Cheney condemns US foreign policy in Iraq


Former US Vice President says Obama is moving in the "wrong direction" in terms of Middle East policy

Cheney, nicknamed "Big Time" by George W Bush, was a key architect of the 2003 Iraq War (AFP)
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Thursday 12 February 2015 15:00 UTC

Former vice-president Dick Cheney, an architect of the 2003 invasion of Iraq, on Tuesday defended his choices at the time, and slammed the current US course as opening the door to insurgents.

Cheney spoke to PBS television as the first of up to 300 US military advisers began their mission in Baghdad on Tuesday to help the Iraqi army, and the Pentagon said the American troops were not taking on a combat role.

The primary task of the advisers was to evaluate the state of Iraqi forces and not to turn the tide against militants from the Islamic State of Iraq and the Levant (ISIL), which have swept across western and northern Iraq, the Pentagon's press secretary said.

Referring to an op-ed article he wrote with his daughter Liz Cheney, the former vice president and ex defense chief said: "We don't mean to be disrespectful to the president (Barack Obama), but I have got - and as did my co-author ... we feel very, very strongly that we're headed in the wrong direction.

"This administration is taking exactly the opposite direction from which we ought to be headed," Cheney stressed.

He believes Obama never meant to leave troops in Iraq - and that his decision to withdraw led to the current instability.

"The president did not want to have, I don't believe, any stay-behind force in Iraq. I don't think it was consistent with the campaign he'd run when he campaigned against our forces in Iraq and promised to bring them all out during the course of the campaign," Cheney said.

And the former vice president still defends the choices of the George W. Bush administration which he served in -- saying it did the right thing in 2003 -- though its intelligence (arguing Iraqi dictator Saddam Hussein had weapons of mass destruction, and ties to al-Qaeda) later was shown to have been flawed.

Asked what mistakes were made, Cheney said: "It was not a flawless war, but I've never seen one that was."

Cheney also recalled how Intelligence about Saddam's WMDs seemed so clear at the time saying that then CIA chief "George (Tenet) said, 'It's a slam dunk, Mr. President, slam dunk.'"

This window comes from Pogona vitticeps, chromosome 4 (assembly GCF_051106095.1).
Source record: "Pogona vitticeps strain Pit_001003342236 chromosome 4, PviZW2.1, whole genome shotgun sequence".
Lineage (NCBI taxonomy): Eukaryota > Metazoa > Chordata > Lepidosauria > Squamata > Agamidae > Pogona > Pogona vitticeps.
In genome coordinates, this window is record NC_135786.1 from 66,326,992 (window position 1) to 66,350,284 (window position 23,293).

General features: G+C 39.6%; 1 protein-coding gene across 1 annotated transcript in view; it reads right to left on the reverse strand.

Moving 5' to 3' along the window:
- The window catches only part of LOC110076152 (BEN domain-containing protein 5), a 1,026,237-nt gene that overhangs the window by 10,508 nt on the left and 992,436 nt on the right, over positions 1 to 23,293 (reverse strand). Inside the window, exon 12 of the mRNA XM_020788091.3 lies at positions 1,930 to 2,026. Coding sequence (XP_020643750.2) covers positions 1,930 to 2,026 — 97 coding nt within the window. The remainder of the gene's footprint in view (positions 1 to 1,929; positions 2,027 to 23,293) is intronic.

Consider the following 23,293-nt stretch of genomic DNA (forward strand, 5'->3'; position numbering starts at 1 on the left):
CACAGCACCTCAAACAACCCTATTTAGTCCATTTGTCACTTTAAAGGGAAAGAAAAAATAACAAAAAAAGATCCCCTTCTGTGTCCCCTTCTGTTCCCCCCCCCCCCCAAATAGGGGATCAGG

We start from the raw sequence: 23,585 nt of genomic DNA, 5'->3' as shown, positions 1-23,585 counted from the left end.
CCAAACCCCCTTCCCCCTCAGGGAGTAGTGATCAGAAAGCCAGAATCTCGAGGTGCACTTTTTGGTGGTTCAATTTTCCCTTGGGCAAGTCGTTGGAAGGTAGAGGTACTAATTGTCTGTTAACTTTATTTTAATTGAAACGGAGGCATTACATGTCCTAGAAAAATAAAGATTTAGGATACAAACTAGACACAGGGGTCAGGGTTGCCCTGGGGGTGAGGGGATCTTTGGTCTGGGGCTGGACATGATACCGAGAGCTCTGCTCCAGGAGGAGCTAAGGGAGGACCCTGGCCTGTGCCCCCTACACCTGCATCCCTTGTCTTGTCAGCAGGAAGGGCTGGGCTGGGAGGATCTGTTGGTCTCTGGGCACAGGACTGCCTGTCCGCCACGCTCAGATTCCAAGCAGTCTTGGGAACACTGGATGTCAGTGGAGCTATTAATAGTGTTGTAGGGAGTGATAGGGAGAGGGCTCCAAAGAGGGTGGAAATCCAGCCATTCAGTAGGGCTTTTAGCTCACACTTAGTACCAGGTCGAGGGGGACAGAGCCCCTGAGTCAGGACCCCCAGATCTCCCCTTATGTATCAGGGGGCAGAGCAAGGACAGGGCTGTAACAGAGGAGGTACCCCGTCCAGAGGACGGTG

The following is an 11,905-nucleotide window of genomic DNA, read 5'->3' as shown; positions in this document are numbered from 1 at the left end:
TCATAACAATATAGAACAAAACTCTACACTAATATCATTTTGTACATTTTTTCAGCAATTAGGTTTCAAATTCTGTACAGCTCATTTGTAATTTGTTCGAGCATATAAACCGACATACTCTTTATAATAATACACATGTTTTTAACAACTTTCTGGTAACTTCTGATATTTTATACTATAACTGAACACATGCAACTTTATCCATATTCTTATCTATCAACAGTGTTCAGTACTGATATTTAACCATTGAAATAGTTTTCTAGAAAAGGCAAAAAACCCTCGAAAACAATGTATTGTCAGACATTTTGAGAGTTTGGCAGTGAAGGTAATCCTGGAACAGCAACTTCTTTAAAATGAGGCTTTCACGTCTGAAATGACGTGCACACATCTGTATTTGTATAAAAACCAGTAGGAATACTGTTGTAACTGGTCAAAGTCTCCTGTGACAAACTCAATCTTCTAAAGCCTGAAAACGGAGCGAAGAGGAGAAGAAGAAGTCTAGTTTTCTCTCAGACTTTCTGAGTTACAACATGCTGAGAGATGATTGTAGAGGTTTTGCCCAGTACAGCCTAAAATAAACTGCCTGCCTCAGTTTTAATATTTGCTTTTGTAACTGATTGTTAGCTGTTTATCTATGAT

"I don't hesitate to defend what we did," Cheney said. "And with respect to whether or not we did the right thing going into Iraq, I believe it. I don't want to argue about it. Different people have different views."

Asked if ISIL's inroads were an intelligence failure of the United States, Cheney said: "I don't automatically assume our guys missed it. I just don't know.

"I think there's a real possibility that it didn't track with the narrative that we got Bin Laden, terrorism problems solved."

Declining neo-con influence

Analysts have noted the declining importance that neo-conservative voices such as Cheney’s have in the media and on the international stage.

Writing for the Inter Press Service, foreign policy analyst Jim Loeb said that a decrease in public support for military intervention in America had “clearly damaged the political standing and credibility of the hawks, especially those - such as Cheney, Bolton, former Undersecretary of Defense Paul Wolfowitz and Weekly Standard Editor Bill Kristol – who played such prominent roles in promoting the Iraq war and are now calling for renewed intervention, at least in the form of air strikes, if not re-introducing US combat forces.”

“Their diminished influence was made clear already nine months ago when they failed to rally lawmakers – even most Republicans – behind air strikes against military and other government targets in Syria after Obama accused Damascus of carrying out a chemical-weapons attack that killed hundreds of civilians,” he wrote for the news agency.

But professor of international affairs Stephen M. Walt has argued that neo-conservative voices are still being given an undue prominence in the US media.

“To the dismay of many commentators...neoconservative punditry is alive and well today,” he wrote in Foreign Policy.

“Casual viewers of CNN and other news channels are being treated to the vacuous analysis of Paul Wolfowitz, Dick Cheney, and Bill Kristol.”

He stated that “it seems to be having some impact, insofar as President Barack Obama appears to have bowed to pressure and dispatched 300 U.S. military advisors to help the incompetent and beleaguered Maliki government in Iraq.”

“One reason neoconservatism survives is that its members don't care how wrong they've been, or even about right and wrong itself. True to their Trotskyite and Straussian roots, neoconservatives have always been willing to play fast and loose with the truth in order to advance political goals.”